# A lower bound for a sequence.

Suppose that $n\geq3$. I want to prove that

$v_n = \sum\limits_{p=1}^{n-1} \frac{1}{p(n+1-p)(n-p)} \geq \frac{2n+1}{2n^2} .$

• try induction with respect to $n$ – Dr. Sonnhard Graubner Jan 19 '17 at 18:50
• "Good" hint ... – tired Jan 19 '17 at 18:59

By partial fraction decmposition (treating $p$ as $x$) $$\frac{1}{p(n+1-p)(n-p)}=\frac{1}{n(n+1)}\cdot\frac{1}{p}+\frac{1}{n}\cdot\frac{1}{n-p}-\frac{1}{n+1}\cdot\frac{1}{n+1-p}$$ hence by summing both sides for $p=1,2,\ldots,n-1$ we get:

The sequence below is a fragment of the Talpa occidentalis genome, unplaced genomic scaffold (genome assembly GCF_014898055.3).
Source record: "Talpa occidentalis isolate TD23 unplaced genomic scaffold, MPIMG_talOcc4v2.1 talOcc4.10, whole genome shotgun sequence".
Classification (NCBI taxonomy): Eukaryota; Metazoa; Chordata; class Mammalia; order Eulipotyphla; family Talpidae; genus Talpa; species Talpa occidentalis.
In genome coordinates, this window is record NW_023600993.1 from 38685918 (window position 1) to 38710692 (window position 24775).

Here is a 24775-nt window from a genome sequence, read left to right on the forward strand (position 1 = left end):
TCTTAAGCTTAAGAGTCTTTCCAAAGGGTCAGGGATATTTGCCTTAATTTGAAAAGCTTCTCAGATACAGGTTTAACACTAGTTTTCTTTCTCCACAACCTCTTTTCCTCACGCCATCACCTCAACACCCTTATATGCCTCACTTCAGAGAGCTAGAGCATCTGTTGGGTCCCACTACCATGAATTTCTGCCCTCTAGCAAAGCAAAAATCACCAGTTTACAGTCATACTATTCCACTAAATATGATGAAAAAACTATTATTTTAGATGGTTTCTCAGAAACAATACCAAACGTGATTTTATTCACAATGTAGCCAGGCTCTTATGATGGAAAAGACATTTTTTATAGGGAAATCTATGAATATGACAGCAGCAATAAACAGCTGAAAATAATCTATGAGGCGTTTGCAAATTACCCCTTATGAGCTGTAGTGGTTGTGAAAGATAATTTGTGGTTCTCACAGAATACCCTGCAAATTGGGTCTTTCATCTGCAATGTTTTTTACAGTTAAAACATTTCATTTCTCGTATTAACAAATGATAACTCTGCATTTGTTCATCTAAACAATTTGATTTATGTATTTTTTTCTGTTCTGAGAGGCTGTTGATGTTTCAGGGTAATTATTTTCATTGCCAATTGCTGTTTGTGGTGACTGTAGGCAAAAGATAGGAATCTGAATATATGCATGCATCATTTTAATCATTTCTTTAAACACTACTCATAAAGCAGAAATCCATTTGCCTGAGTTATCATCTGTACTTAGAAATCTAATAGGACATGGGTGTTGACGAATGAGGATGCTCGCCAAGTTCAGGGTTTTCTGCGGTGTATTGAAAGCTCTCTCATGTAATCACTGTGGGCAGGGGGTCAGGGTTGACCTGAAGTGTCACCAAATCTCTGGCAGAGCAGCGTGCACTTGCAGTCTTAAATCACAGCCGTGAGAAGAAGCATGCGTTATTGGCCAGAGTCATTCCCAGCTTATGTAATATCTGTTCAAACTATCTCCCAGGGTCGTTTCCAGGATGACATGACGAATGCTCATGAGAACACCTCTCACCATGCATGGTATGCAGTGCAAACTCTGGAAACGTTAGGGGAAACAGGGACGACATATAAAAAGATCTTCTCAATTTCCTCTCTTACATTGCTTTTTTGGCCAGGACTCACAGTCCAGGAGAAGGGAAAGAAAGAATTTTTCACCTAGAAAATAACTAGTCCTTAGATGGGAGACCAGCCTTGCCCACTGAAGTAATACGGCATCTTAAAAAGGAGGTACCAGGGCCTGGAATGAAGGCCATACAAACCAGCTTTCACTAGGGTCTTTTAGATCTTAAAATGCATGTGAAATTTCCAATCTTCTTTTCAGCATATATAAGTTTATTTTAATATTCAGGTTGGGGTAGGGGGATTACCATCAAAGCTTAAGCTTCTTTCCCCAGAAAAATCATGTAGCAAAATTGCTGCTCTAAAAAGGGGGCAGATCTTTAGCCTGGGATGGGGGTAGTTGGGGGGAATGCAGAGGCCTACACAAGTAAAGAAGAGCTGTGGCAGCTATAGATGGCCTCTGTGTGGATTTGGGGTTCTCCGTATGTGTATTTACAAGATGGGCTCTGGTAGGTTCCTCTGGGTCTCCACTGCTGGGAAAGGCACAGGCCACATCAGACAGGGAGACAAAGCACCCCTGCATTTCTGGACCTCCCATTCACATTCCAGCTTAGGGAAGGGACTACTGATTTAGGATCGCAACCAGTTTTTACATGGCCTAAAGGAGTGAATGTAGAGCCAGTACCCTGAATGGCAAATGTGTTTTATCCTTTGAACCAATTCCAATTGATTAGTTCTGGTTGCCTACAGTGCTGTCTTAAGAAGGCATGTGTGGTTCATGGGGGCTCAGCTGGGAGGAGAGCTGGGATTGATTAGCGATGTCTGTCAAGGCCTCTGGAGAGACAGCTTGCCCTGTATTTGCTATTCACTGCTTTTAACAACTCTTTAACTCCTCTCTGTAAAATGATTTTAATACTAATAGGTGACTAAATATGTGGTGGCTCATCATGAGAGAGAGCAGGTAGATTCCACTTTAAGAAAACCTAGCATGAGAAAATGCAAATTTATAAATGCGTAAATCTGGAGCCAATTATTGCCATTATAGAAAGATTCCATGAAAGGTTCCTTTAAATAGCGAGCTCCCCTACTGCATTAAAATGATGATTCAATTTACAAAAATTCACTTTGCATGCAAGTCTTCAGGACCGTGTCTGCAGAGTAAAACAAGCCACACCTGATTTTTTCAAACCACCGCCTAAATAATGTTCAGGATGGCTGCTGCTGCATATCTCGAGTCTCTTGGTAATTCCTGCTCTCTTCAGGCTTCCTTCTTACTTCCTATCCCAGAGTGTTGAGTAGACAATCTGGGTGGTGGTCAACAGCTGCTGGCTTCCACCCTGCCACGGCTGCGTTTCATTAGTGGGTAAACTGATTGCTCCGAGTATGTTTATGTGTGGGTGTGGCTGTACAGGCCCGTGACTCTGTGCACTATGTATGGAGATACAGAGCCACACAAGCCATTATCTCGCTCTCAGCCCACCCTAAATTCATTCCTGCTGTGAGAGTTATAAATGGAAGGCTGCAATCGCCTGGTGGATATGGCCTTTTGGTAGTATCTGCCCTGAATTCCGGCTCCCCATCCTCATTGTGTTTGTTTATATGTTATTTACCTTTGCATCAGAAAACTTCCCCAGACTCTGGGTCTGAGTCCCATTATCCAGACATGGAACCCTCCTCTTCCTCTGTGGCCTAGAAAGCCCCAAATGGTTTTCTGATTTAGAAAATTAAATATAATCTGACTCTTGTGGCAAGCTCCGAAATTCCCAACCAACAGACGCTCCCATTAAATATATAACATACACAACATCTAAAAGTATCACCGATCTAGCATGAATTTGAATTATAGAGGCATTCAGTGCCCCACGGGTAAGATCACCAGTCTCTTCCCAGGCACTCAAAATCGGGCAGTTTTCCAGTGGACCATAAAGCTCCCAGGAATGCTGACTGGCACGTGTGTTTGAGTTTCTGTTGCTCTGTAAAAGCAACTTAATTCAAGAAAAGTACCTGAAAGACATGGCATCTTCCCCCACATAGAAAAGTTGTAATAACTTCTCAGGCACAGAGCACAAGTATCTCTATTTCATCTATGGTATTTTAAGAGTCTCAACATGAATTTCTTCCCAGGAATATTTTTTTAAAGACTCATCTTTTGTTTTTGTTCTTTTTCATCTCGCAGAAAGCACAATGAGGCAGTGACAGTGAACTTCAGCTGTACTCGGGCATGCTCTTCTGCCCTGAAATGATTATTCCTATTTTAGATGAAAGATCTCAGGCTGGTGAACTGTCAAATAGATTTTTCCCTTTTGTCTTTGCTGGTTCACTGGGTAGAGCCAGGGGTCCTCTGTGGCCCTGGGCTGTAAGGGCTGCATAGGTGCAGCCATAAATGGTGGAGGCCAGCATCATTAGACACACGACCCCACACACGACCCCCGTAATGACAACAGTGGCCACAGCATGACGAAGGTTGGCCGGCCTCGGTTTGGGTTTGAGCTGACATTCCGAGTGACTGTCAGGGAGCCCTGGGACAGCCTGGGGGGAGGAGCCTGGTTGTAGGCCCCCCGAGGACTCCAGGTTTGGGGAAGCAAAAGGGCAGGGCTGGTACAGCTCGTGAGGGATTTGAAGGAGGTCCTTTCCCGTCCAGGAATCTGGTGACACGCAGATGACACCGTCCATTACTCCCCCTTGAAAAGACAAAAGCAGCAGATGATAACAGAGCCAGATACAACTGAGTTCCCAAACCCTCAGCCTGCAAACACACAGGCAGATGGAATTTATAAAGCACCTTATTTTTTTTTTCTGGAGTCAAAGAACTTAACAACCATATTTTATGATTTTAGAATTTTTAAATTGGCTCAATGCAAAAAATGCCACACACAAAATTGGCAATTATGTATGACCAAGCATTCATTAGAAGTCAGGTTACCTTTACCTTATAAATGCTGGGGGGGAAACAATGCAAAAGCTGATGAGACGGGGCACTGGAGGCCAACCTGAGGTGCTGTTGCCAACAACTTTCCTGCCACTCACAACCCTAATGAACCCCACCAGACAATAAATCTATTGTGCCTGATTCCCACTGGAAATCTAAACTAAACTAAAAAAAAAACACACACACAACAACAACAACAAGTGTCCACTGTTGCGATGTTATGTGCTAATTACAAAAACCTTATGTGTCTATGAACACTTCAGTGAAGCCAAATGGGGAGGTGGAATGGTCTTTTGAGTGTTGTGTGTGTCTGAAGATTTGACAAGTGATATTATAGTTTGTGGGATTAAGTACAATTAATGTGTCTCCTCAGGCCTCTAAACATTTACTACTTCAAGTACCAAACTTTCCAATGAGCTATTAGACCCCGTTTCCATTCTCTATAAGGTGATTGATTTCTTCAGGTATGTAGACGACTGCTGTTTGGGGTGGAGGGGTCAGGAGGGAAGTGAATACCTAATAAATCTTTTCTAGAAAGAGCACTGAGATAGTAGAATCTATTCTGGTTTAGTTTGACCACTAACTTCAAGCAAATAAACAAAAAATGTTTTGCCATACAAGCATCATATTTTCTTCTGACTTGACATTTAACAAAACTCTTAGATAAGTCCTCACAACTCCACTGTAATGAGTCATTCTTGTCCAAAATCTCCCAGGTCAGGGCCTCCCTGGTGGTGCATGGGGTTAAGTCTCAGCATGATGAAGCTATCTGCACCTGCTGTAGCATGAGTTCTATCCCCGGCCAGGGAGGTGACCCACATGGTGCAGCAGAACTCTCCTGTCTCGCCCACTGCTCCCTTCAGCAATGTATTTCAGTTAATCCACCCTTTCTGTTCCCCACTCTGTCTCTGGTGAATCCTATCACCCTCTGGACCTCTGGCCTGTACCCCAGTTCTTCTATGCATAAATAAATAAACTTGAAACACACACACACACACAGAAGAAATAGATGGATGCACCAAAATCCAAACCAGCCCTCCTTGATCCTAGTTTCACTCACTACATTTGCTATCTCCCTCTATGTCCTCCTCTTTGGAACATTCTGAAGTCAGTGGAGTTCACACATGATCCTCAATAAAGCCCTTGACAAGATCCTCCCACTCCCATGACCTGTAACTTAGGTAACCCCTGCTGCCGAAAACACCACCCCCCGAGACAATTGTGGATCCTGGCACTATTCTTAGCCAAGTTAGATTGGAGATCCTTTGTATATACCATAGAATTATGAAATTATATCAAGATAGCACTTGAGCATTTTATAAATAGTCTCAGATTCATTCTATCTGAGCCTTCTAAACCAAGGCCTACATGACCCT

$$\sum_{p=1}^{n-1}\frac{1}{p(n+1-p)(n-p)} = \frac{H_{n-1}}{n(n+1)}+\frac{H_{n-1}}{n}+\frac{1-H_n}{n+1}$$ or, by simplifying,
$$\sum_{p=1}^{n-1}\frac{1}{p(n+1-p)(n-p)} = \frac{2H_{n-1}+n-1}{n(n+1)}\geq\frac{n+2}{n(n+1)}\geq\frac{2n+1}{2n^2}.$$